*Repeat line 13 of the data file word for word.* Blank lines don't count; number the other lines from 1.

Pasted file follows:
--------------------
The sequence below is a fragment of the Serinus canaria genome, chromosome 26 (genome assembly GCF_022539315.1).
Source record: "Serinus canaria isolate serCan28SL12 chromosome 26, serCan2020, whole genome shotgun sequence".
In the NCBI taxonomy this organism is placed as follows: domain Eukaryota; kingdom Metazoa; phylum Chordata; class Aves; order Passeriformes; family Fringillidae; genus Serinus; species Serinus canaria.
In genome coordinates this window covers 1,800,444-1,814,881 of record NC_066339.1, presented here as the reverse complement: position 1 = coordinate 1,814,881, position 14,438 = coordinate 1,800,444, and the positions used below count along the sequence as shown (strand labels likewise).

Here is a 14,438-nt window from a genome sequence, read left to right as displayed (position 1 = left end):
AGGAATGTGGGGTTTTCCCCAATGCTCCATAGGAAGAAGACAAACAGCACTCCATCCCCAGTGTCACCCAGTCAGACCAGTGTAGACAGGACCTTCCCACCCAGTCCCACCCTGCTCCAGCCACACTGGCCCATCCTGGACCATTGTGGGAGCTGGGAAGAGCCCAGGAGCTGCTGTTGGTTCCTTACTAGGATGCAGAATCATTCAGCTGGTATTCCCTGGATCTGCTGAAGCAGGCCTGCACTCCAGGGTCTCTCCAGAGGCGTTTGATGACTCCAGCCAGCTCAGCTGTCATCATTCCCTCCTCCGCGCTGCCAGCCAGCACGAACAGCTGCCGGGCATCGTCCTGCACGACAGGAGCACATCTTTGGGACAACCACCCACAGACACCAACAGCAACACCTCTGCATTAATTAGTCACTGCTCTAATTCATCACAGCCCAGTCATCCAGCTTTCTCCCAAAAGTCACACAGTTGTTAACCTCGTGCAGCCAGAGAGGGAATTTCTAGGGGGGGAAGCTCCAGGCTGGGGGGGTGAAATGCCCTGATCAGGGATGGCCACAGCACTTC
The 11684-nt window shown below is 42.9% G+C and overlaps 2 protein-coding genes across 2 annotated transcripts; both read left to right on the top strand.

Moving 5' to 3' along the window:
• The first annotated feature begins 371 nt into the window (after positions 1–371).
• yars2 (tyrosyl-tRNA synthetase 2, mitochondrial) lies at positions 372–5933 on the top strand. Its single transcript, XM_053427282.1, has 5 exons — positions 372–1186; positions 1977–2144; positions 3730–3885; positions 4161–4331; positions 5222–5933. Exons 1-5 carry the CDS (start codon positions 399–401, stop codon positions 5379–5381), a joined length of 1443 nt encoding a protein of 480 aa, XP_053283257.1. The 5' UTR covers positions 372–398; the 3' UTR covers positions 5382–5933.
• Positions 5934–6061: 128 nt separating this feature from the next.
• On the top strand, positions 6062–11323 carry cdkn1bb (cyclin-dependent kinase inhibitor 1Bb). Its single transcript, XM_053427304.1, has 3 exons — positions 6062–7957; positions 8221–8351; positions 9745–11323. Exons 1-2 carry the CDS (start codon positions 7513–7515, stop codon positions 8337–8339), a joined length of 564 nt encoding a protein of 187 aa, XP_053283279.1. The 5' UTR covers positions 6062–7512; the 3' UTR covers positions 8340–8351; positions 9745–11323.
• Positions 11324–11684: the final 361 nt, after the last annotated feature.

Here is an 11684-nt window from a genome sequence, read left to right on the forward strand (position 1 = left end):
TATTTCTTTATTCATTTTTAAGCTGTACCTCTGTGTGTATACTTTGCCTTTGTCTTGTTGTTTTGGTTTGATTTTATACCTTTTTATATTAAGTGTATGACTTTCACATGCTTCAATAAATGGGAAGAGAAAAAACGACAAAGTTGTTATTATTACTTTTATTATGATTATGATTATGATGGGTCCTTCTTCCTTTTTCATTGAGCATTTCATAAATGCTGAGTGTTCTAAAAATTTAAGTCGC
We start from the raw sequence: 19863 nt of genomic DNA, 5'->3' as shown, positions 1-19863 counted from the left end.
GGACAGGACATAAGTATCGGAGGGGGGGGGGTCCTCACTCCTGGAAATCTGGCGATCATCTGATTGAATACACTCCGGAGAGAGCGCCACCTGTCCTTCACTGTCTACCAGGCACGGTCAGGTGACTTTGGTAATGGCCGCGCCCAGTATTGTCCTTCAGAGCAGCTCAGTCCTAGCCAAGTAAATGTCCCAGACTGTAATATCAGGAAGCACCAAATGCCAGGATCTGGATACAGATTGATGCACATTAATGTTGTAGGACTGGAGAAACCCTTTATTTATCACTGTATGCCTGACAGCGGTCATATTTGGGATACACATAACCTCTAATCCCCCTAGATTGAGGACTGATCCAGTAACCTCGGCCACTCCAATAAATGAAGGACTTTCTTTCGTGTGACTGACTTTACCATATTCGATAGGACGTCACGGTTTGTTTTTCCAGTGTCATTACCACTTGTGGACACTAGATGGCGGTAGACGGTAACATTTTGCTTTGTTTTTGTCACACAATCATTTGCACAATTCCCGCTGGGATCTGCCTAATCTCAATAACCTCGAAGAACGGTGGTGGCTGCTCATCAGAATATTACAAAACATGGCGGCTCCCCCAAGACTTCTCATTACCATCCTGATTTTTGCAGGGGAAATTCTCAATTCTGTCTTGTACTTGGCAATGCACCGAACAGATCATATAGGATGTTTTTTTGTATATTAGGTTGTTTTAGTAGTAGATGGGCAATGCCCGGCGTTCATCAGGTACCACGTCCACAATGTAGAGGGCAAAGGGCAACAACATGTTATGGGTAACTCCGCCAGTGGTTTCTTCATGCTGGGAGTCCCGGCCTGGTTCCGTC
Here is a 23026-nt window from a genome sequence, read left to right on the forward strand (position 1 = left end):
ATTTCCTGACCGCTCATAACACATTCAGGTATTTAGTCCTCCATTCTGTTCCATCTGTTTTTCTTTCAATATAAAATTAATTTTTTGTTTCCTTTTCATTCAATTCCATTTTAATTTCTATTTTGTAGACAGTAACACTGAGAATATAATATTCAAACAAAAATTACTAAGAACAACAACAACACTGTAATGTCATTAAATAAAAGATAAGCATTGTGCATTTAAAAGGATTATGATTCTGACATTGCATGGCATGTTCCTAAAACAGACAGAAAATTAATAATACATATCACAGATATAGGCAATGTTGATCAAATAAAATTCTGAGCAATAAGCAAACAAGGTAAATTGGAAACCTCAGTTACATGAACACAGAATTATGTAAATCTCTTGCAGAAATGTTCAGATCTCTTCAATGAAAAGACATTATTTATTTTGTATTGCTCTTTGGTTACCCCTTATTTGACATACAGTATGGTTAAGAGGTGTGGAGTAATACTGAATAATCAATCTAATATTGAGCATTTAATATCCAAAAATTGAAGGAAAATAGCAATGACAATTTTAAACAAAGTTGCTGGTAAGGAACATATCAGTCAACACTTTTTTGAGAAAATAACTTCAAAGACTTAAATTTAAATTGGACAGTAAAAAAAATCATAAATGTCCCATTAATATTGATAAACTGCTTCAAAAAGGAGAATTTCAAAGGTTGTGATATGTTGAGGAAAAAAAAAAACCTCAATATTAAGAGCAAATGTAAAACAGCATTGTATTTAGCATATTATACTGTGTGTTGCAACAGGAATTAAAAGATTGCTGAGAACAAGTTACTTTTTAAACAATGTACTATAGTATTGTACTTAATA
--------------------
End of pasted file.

• Positions 11324–11684: the final 361 nt, after the last annotated feature.